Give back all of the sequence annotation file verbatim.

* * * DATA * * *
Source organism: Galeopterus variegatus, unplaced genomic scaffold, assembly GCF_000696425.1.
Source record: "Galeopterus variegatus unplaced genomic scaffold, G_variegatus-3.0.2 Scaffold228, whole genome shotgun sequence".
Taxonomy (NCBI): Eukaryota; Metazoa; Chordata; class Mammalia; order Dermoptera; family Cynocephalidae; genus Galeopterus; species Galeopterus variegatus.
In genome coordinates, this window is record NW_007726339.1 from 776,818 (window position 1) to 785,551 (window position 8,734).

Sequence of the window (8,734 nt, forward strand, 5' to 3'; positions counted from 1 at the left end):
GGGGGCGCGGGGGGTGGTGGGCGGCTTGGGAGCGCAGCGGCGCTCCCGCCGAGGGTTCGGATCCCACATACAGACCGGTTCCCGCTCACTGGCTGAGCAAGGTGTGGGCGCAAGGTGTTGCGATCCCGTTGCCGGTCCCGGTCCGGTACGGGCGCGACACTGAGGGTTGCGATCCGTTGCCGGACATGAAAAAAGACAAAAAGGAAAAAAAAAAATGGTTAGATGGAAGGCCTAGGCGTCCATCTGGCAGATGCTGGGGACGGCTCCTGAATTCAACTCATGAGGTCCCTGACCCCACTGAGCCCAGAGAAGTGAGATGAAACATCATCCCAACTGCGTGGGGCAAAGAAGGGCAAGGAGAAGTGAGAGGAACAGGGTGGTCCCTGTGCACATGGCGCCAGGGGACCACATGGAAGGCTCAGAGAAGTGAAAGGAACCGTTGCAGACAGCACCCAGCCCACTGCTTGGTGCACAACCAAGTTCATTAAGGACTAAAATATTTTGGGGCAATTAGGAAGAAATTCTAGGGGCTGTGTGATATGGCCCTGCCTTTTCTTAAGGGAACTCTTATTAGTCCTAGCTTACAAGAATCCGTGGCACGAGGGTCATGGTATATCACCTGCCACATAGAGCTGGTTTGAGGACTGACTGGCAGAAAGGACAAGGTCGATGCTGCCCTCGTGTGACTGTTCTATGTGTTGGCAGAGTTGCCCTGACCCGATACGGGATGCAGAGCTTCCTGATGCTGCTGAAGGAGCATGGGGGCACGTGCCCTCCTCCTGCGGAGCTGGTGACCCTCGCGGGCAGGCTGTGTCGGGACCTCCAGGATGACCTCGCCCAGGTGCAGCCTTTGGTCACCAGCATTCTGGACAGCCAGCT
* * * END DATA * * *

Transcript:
Source organism: Galeopterus variegatus, unplaced genomic scaffold, assembly GCF_000696425.1.
Source record: "Galeopterus variegatus unplaced genomic scaffold, G_variegatus-3.0.2 Scaffold228, whole genome shotgun sequence".
Taxonomy (NCBI): Eukaryota; Metazoa; Chordata; class Mammalia; order Dermoptera; family Cynocephalidae; genus Galeopterus; species Galeopterus variegatus.
In genome coordinates, this window is record NW_007726339.1 from 776,818 (window position 1) to 785,551 (window position 8,734).

Sequence of the window (8,734 nt, forward strand, 5' to 3'; positions counted from 1 at the left end):
GGGGGCGCGGGGGGTGGTGGGCGGCTTGGGAGCGCAGCGGCGCTCCCGCCGAGGGTTCGGATCCCACATACAGACCGGTTCCCGCTCACTGGCTGAGCAAGGTGTGGGCGCAAGGTGTTGCGATCCCGTTGCCGGTCCCGGTCCGGTACGGGCGCGACACTGAGGGTTGCGATCCGTTGCCGGACATGAAAAAAGACAAAAAGGAAAAAAAAAAATGGTTAGATGGAAGGCCTAGGCGTCCATCTGGCAGATGCTGGGGACGGCTCCTGAATTCAACTCATGAGGTCCCTGACCCCACTGAGCCCAGAGAAGTGAGATGAAACATCATCCCAACTGCGTGGGGCAAAGAAGGGCAAGGAGAAGTGAGAGGAACAGGGTGGTCCCTGTGCACATGGCGCCAGGGGACCACATGGAAGGCTCAGAGAAGTGAAAGGAACCGTTGCAGACAGCACCCAGCCCACTGCTTGGTGCACAACCAAGTTCATTAAGGACTAAAATATTTTGGGGCAATTAGGAAGAAATTCTAGGGGCTGTGTGATATGGCCCTGCCTTTTCTTAAGGGAACTCTTATTAGTCCTAGCTTACAAGAATCCGTGGCACGAGGGTCATGGTATATCACCTGCCACATAGAGCTGGTTTGAGGACTGACTGGCAGAAAGGACAAGGTCGATGCTGCCCTCGTGTGACTGTTCTATGTGTTGGCAGAGTTGCCCTGACCCGATACGGGATGCAGAGCTTCCTGATGCTGCTGAAGGAGCATGGGGGCACGTGCCCTCCTCCTGCGGAGCTGGTGACCCTCGCGGGCAGGCTGTGTCGGGACCTCCAGGATGACCTCGCCCAGGTGCAGCCTTTGGTCACCAGCATTCTGGACAGCCAGCT